Ontario has released its infrastructure update, BuildON 2017. In the report, Minister Chiarelli announced that the province will be releasing its next long-term infrastructure plan this year, as well.
Expected areas of focus for the 2017 long-term infrastructure plan will address:
- Ontario’s infrastructure needs and priorities and the government’s strategy to address these needs;
- excellence in Ontario’s asset management and infrastructure planning;
- opportunities for innovation in a robust, evidence-based process for infrastructure planning;
- technical analysis of asset management plans.
“We will effectively utilize the newly enacted Infrastructure for Jobs and Prosperity Act, 2015 to ensure our future activities reflect our commitment to infrastructure development and our priorities of improving productivity, creating jobs, enabling our communities and contributing to environmental and fiscal sustainability, while meeting the needs of Ontarians,” said Minister Chiarelli in his letter, included in the report.
In the report, the AFP model was put forward as a successful financing approach to deliver public infrastructure projects. Under the model, “Infrastructure Ontario (IO) has delivered 55 infrastructure projects, including hospitals, roads, transit systems, courthouses and detention centres. According to a 2016 track record report that assessed 51 AFP projects, 96 per cent were delivered on budget and 73 per cent were delivered on time.” And under the Trillium Trust Act of 2015, the province plans to continue to free-up equity in public holdings of 2015 to fund new asset development.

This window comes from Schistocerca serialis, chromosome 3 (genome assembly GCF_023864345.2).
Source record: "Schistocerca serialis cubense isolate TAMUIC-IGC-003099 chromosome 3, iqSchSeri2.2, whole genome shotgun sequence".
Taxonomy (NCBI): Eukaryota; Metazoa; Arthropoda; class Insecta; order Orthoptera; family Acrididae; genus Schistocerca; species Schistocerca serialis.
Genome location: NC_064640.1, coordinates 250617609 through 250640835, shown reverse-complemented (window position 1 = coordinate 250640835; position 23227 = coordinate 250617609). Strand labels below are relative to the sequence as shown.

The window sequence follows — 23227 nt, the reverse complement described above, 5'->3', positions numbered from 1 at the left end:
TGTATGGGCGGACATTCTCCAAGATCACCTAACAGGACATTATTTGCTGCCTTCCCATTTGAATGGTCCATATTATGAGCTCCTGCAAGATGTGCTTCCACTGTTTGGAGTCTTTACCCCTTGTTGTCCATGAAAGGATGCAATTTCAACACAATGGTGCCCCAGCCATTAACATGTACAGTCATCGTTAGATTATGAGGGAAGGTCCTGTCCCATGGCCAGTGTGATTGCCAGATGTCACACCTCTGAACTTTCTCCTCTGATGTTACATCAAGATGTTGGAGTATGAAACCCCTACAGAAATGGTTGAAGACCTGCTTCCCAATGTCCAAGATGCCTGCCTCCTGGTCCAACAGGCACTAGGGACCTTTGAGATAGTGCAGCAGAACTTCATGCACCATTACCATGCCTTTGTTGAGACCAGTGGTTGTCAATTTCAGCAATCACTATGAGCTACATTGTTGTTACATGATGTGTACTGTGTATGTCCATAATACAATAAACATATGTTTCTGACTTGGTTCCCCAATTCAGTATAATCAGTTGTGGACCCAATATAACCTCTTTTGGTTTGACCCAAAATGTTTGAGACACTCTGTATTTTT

Trillium Trust options.
The report also acknowledged the funding made available to municipalities and other public sector entities through the Infrastructure Loan Program. Through the program, IO has provided over “$7.7 billion in affordable long-term financing to public sector clients throughout Ontario.”
Another, long-term funding prospect described in the report is the federal infrastructure bank. The province described its intent to work with the federal government to ensure that the bank will coordinate with its AFP model, stating that the province “will continue to work with federal counterparts to ensure the Bank complements Ontario’s existing approach to infrastructure procurement, including the application of innovative financing tools such as the AFP model.”
Over 12 years, starting in 2014–15, as outlined in Ontario’s 2016 budget, the provincial government will be incesting $160 billion in infrastructure. The investments are expected to produce 110,000 jobs on average, each year.
And on the need for infrastructure investment, Minister Chiarelli further stated, “Experts report an unprecedented growth in demand has begun putting pressure on infrastructure assets. It is becoming increasingly important to prioritize infrastructure activities that will respond to these trends. We must find bold and innovative ways to meet our future needs.”
The full report can be read here.